Cattle roundup at Fort Keogh Livestock and Range Research Station in 2002
The mission of this unit is to develop ecologically and economically sustainable range animal management systems that meet consumers’ needs. Agriculture is the business of capturing solar energy and transferring it to humankind for their use (i.e., food and fiber), and grazing of rangelands is one of the most sustainable forms of agriculture known. Research focus is on developing profitable management tactics that enhance the efficiency whereby solar energy is captured by the forage resource and subsequently harvested and assimilated by grazing animals into highly desirable agricultural products.
The Fort Keogh Livestock and Range Research Lab supports the American livestock Industry by improving the efficiency of livestock production and the nutritional value of beef. This research helps keep the price of beef stays low for U.S. consumers and helps keep ranching and farmer sustainable.
Military History – Fort Keogh was established by Congress as an Army Calvary post on July 22, 1876, approximately one month after the Battle of the Little Bighorn. The 100 section (64,000 acres) Fort was named after Captain Myles Keogh, an adjutant to General Custer at the Battle. The initial commander of Fort Keogh was General Nelson Miles for whom Miles City is named.
In 1907, all infantry troops were withdrawn from the Fort and in 1909 it was designated a Remount Station. Reportedly, more horses were processed at Fort Keogh than any other Remount Station during World War I. The Army relinquished the land in 1922 and following the complete withdrawal of all military personnel in 1924, Congress transferred Fort Keogh to the U.S. Department of Agriculture for the purpose of conducting agricultural research. The date of transfer was April 15, 1924. For a more detailed treatment of the Fort Keogh’s military history, we recommend reading Josef Warhank’s unpublished California State University Masters of Arts thesis entitled Fort Keogh: Cutting Edge of a Culture available on our website.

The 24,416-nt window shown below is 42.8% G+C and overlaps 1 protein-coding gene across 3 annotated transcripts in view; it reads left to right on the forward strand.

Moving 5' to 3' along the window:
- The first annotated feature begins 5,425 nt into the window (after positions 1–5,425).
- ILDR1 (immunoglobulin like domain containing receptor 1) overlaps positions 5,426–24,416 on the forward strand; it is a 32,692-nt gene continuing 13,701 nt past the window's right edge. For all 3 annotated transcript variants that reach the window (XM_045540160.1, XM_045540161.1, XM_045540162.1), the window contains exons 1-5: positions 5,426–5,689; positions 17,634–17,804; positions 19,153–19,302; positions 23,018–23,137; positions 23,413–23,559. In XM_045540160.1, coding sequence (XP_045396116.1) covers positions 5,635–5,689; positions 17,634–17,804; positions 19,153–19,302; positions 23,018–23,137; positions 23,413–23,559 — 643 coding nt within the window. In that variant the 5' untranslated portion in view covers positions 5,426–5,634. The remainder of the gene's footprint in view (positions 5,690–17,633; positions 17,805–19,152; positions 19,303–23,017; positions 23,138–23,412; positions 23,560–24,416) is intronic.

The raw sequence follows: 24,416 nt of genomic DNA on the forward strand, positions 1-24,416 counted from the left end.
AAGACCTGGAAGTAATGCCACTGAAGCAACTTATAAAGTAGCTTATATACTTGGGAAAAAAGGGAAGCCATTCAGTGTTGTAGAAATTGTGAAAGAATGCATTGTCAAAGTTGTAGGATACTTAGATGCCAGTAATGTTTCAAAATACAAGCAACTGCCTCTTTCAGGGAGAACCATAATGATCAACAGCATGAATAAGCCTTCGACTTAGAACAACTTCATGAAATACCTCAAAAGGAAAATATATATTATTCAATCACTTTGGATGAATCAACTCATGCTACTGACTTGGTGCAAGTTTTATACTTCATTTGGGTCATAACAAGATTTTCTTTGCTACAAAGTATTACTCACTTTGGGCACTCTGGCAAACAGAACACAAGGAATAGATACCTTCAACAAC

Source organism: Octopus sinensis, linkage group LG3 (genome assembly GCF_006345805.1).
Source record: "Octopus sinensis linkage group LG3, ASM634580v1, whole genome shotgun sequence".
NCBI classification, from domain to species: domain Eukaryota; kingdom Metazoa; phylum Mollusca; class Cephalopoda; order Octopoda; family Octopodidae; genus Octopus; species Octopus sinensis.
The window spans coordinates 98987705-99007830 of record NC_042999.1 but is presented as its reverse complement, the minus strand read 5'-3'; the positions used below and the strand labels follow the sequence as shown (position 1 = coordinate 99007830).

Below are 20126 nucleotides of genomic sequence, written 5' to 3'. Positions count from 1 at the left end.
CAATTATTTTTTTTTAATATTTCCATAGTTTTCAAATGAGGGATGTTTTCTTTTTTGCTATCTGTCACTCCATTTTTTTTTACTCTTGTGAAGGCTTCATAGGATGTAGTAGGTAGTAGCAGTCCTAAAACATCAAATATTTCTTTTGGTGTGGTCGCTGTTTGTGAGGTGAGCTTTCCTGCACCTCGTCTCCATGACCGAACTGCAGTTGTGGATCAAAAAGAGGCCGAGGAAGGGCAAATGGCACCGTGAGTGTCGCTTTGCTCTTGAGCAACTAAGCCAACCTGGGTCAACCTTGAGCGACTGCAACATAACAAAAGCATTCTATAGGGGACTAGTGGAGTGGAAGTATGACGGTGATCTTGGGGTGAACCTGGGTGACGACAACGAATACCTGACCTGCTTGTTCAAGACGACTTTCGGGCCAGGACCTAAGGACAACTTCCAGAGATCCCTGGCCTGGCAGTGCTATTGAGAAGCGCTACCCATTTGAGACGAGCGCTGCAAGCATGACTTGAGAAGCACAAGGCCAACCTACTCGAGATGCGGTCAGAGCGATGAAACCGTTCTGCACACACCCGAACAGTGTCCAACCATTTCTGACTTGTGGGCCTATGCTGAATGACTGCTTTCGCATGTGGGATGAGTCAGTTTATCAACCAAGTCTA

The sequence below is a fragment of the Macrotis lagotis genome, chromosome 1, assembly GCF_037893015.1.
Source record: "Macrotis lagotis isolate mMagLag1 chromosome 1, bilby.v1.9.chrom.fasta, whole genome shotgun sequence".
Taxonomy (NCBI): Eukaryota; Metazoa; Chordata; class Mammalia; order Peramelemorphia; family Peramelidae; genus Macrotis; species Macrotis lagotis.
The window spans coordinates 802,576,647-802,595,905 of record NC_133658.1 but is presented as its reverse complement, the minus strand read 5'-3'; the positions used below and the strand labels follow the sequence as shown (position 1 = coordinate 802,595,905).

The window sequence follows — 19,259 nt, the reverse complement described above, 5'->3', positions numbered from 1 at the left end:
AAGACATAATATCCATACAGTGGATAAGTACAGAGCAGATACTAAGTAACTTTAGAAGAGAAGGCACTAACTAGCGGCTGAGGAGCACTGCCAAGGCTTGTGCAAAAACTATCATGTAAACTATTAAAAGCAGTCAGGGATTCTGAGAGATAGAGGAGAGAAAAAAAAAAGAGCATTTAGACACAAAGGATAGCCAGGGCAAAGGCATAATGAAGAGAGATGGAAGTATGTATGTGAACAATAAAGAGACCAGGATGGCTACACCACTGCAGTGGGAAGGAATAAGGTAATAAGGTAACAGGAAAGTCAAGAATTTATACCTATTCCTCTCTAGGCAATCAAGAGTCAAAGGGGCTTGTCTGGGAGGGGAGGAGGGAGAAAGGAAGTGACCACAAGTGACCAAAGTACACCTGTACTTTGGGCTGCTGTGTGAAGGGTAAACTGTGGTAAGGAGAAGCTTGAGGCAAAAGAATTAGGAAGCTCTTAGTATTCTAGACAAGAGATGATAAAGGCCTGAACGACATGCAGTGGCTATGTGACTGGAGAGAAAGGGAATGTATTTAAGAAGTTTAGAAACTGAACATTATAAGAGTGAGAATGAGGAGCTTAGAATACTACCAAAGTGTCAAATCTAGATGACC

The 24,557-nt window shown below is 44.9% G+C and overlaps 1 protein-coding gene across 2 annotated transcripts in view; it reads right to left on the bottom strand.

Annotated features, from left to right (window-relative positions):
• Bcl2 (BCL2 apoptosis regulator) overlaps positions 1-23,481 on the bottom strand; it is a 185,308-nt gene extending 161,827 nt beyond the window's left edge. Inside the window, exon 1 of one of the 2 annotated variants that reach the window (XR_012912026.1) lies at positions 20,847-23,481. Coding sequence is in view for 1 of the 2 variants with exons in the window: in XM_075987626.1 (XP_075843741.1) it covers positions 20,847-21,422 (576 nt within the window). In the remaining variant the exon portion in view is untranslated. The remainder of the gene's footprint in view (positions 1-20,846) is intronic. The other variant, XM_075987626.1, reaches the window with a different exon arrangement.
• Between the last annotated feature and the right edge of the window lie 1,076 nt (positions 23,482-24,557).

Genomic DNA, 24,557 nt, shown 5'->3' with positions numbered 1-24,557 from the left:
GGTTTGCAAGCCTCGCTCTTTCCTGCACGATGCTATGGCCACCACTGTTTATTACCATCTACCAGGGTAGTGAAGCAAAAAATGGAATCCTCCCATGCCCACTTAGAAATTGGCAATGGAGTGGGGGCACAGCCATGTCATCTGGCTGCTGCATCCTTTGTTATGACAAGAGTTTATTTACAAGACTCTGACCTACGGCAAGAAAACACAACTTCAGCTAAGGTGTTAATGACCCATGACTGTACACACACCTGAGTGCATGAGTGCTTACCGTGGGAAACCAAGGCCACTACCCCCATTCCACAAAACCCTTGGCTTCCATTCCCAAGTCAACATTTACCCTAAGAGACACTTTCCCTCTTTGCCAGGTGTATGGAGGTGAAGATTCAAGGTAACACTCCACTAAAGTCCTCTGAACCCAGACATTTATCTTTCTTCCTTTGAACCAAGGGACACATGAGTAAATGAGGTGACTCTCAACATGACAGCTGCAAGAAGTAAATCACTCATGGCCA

Research History – The earliest research at Fort Keogh focused on animal genetics and range management. At one time the Fort maintained purebred herds/flocks of Rambouillet ewes, Belgian, Morgan and Thoroughbred horses, Bronze turkeys, Milking Shorthorn cattle, Wiltshire Side hogs, and Hereford cattle. Gradually, the sheep, horse, turkey, milk cow, and hog research was phased out with the last to go being the hog research in 1986. Today, the animal research herd is restricted to beef cattle and includes research conducted in three broad disciplines; genetics, reproductive physiology, and nutrition.
The earliest range research began in the 1930’s under the direction of the U.S. Forest Service. This pioneering research focused on establishing “safe” winter and summer stocking rates for the Northern Great Plains. Today, the range management research is conducted in three broad disciplines; rangeland ecology, plant ecophysiology, and animal nutrition.
Resources – The Fort currently consists of about 55,000 acres of which about 50,000 acres are native rangeland, 2,500 acres are dryland planted pasture, 1,000 acres are irrigated pasture, and 700 acres are irrigated cropland. The remaining 800 acres are the headquarters area, corrals, etc. We have about 400 miles of fence and 220 miles of roads and trails.
The irrigated farming operation produces about 3,500 T of alfalfa hay, 5,000 T of corn silage, 7,500 bushels of barley grain, 150 T of sorghum sudan hay, plus an assortment of barley straw and grass hays. All farm products are used for livestock feed.
The beef cow herds consists of about 250 Line 1 Herefords, the oldest and purest line of Herefords in the world; 400 CGC’s, a composite gene combination herd consisting of 50% Red Angus, 25% Tarentaise, and 25% Charolais; and about 750 mixed breeds cows. We have a modern 40,000 bushel feed mill and two feedlots that can accommodate about 1,000 head of growing cattle.
The Fort Keogh staff consists of 22 USDA Agricultural Research Service (ARS) employees and 20 Montana Agricultural Experiment Station (MAES) employees plus 5 – 10 seasonal employees. The scientists and most of the technicians are ARS employees whereas the outside cowboy, farm, and maintenance crews are MAES employees. There are 8 scientists; 2 geneticists, 2 reproductive physiologists, 1 range animal nutritionist, and 3 rangeland scientists. In addition, we have a Montana State Extension Service Beef Cattle Extension Specialist office at Fort Keogh.
Administration – Administration is a cooperative venture between the ARS and MAES in that ARS owns the land, facilities, and most of the equipment and MAES owns the livestock. Funding for the operation is through federal USDA appropriations and the sale of livestock. No State of Montana funds are used at Fort Keogh other than those funds realized from the sale of livestock. As ARS Research Leader, I have a MAES courtesy appointment of Superintendent.